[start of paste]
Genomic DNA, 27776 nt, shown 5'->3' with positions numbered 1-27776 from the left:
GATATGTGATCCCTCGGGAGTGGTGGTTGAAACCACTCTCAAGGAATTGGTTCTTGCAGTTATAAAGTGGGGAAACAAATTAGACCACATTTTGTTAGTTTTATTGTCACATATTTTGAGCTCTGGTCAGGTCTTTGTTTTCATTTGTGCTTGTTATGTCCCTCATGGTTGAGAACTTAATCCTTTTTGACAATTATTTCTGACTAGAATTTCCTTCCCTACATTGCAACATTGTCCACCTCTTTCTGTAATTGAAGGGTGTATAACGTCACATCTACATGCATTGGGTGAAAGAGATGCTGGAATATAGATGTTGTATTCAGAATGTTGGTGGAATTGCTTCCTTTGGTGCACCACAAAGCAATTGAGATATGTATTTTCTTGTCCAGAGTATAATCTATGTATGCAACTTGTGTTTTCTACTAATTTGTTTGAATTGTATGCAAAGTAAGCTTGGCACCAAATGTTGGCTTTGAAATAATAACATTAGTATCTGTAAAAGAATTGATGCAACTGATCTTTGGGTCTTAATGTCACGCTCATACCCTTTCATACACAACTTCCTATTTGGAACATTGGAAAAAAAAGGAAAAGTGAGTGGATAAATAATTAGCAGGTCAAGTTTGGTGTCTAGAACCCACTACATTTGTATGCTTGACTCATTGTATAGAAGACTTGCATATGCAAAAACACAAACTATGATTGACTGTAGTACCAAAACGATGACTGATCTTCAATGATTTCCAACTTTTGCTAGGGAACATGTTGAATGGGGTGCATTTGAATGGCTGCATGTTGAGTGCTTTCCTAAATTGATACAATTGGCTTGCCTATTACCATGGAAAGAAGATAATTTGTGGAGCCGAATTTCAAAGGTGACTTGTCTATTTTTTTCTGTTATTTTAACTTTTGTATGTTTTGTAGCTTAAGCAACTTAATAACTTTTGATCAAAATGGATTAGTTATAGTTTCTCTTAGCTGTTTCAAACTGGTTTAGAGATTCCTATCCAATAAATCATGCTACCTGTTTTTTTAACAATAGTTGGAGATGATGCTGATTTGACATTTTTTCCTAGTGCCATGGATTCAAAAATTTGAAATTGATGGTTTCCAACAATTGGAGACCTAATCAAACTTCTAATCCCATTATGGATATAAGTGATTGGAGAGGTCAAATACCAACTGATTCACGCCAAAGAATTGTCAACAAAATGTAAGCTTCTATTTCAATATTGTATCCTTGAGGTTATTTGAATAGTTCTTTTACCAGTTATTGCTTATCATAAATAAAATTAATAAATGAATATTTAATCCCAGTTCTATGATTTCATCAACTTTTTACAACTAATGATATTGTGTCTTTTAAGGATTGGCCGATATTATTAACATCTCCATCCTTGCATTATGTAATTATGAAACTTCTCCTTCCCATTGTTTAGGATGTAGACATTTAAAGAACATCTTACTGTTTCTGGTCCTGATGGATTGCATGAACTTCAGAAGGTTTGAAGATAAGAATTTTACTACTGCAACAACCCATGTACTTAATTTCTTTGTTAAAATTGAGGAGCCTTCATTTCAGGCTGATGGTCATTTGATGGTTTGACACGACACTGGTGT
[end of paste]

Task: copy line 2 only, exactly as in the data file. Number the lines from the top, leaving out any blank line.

GATATGTGATCCCTCGGGAGTGGTGGTTGAAACCACTCTCAAGGAATTGGTTCTTGCAGTTATAAAGTGGGGAAACAAATTAGACCACATTTTGTTAGTTTTATTGTCACATATTTTGAGCTCTGGTCAGGTCTTTGTTTTCATTTGTGCTTGTTATGTCCCTCATGGTTGAGAACTTAATCCTTTTTGACAATTATTTCTGACTAGAATTTCCTTCCCTACATTGCAACATTGTCCACCTCTTTCTGTAATTGAAGGGTGTATAACGTCACATCTACATGCATTGGGTGAAAGAGATGCTGGAATATAGATGTTGTATTCAGAATGTTGGTGGAATTGCTTCCTTTGGTGCACCACAAAGCAATTGAGATATGTATTTTCTTGTCCAGAGTATAATCTATGTATGCAACTTGTGTTTTCTACTAATTTGTTTGAATTGTATGCAAAGTAAGCTTGGCACCAAATGTTGGCTTTGAAATAATAACATTAGTATCTGTAAAAGAATTGATGCAACTGATCTTTGGGTCTTAATGTCACGCTCATACCCTTTCATACACAACTTCCTATTTGGAACATTGGAAAAAAAAGGAAAAGTGAGTGGATAAATAATTAGCAGGTCAAGTTTGGTGTCTAGAACCCACTACATTTGTATGCTTGACTCATTGTATAGAAGACTTGCATATGCAAAAACACAAACTATGATTGACTGTAGTACCAAAACGATGACTGATCTTCAATGATTTCCAACTTTTGCTAGGGAACATGTTGAATGGGGTGCATTTGAATGGCTGCATGTTGAGTGCTTTCCTAAATTGATACAATTGGCTTGCCTATTACCATGGAAAGAAGATAATTTGTGGAGCCGAATTTCAAAGGTGACTTGTCTATTTTTTTCTGTTATTTTAACTTTTGTATGTTTTGTAGCTTAAGCAACTTAATAACTTTTGATCAAAATGGATTAGTTATAGTTTCTCTTAGCTGTTTCAAACTGGTTTAGAGATTCCTATCCAATAAATCATGCTACCTGTTTTTTTAACAATAGTTGGAGATGATGCTGATTTGACATTTTTTCCTAGTGCCATGGATTCAAAAATTTGAAATTGATGGTTTCCAACAATTGGAGACCTAATCAAACTTCTAATCCCATTATGGATATAAGTGATTGGAGAGGTCAAATACCAACTGATTCACGCCAAAGAATTGTCAACAAAATGTAAGCTTCTATTTCAATATTGTATCCTTGAGGTTATTTGAATAGTTCTTTTACCAGTTATTGCTTATCATAAATAAAATTAATAAATGAATATTTAATCCCAGTTCTATGATTTCATCAACTTTTTACAACTAATGATATTGTGTCTTTTAAGGATTGGCCGATATTATTAACATCTCCATCCTTGCATTATGTAATTATGAAACTTCTCCTTCCCATTGTTTAGGATGTAGACATTTAAAGAACATCTTACTGTTTCTGGTCCTGATGGATTGCATGAACTTCAGAAGGTTTGAAGATAAGAATTTTACTACTGCAACAACCCATGTACTTAATTTCTTTGTTAAAATTGAGGAGCCTTCATTTCAGGCTGATGGTCATTTGATGGTTTGACACGACACTGGTGT